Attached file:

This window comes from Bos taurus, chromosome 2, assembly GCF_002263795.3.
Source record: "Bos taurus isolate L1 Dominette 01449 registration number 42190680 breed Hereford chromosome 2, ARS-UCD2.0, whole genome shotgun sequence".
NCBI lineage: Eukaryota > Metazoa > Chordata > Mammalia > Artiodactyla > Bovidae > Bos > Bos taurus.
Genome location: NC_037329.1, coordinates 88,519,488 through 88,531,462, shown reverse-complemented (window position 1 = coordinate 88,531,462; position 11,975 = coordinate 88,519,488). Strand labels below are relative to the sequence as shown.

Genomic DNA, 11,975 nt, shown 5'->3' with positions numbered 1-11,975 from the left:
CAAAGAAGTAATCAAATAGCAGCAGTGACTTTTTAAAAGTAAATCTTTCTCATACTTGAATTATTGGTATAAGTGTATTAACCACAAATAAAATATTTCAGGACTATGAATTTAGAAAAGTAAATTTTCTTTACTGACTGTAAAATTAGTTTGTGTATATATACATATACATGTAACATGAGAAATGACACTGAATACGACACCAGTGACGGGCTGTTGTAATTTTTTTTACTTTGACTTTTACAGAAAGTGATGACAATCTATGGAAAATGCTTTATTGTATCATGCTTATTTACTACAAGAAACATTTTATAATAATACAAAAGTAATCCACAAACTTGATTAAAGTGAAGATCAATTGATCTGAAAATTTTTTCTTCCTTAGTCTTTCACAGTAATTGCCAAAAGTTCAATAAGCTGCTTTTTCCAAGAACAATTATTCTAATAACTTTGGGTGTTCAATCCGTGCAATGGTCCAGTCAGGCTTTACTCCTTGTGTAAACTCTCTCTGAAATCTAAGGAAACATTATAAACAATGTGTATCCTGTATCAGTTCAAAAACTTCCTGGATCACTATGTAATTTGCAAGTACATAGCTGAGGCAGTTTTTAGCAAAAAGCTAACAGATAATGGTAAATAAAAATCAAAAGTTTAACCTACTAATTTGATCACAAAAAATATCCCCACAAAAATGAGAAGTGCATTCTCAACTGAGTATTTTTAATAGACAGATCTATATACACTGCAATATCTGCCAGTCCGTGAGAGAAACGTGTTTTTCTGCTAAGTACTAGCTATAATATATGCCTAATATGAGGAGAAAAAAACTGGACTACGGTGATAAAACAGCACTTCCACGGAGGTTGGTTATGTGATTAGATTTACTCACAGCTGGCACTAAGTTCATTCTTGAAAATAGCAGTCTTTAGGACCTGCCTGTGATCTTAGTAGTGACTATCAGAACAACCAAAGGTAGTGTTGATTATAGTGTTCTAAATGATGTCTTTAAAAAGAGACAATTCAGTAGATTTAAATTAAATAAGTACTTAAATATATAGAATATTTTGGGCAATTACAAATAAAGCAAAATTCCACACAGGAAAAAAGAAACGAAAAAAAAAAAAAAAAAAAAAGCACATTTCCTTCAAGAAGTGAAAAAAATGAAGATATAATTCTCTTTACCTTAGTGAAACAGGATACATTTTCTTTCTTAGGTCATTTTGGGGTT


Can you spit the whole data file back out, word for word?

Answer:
This window comes from Bos taurus, chromosome 2, assembly GCF_002263795.3.
Source record: "Bos taurus isolate L1 Dominette 01449 registration number 42190680 breed Hereford chromosome 2, ARS-UCD2.0, whole genome shotgun sequence".
NCBI lineage: Eukaryota > Metazoa > Chordata > Mammalia > Artiodactyla > Bovidae > Bos > Bos taurus.
Genome location: NC_037329.1, coordinates 88,519,488 through 88,531,462, shown reverse-complemented (window position 1 = coordinate 88,531,462; position 11,975 = coordinate 88,519,488). Strand labels below are relative to the sequence as shown.

Genomic DNA, 11,975 nt, shown 5'->3' with positions numbered 1-11,975 from the left:
CAAAGAAGTAATCAAATAGCAGCAGTGACTTTTTAAAAGTAAATCTTTCTCATACTTGAATTATTGGTATAAGTGTATTAACCACAAATAAAATATTTCAGGACTATGAATTTAGAAAAGTAAATTTTCTTTACTGACTGTAAAATTAGTTTGTGTATATATACATATACATGTAACATGAGAAATGACACTGAATACGACACCAGTGACGGGCTGTTGTAATTTTTTTTACTTTGACTTTTACAGAAAGTGATGACAATCTATGGAAAATGCTTTATTGTATCATGCTTATTTACTACAAGAAACATTTTATAATAATACAAAAGTAATCCACAAACTTGATTAAAGTGAAGATCAATTGATCTGAAAATTTTTTCTTCCTTAGTCTTTCACAGTAATTGCCAAAAGTTCAATAAGCTGCTTTTTCCAAGAACAATTATTCTAATAACTTTGGGTGTTCAATCCGTGCAATGGTCCAGTCAGGCTTTACTCCTTGTGTAAACTCTCTCTGAAATCTAAGGAAACATTATAAACAATGTGTATCCTGTATCAGTTCAAAAACTTCCTGGATCACTATGTAATTTGCAAGTACATAGCTGAGGCAGTTTTTAGCAAAAAGCTAACAGATAATGGTAAATAAAAATCAAAAGTTTAACCTACTAATTTGATCACAAAAAATATCCCCACAAAAATGAGAAGTGCATTCTCAACTGAGTATTTTTAATAGACAGATCTATATACACTGCAATATCTGCCAGTCCGTGAGAGAAACGTGTTTTTCTGCTAAGTACTAGCTATAATATATGCCTAATATGAGGAGAAAAAAACTGGACTACGGTGATAAAACAGCACTTCCACGGAGGTTGGTTATGTGATTAGATTTACTCACAGCTGGCACTAAGTTCATTCTTGAAAATAGCAGTCTTTAGGACCTGCCTGTGATCTTAGTAGTGACTATCAGAACAACCAAAGGTAGTGTTGATTATAGTGTTCTAAATGATGTCTTTAAAAAGAGACAATTCAGTAGATTTAAATTAAATAAGTACTTAAATATATAGAATATTTTGGGCAATTACAAATAAAGCAAAATTCCACACAGGAAAAAAGAAACGAAAAAAAAAAAAAAAAAAAAAGCACATTTCCTTCAAGAAGTGAAAAAAATGAAGATATAATTCTCTTTACCTTAGTGAAACAGGATACATTTTCTTTCTTAGGTCATTTTGGGGTT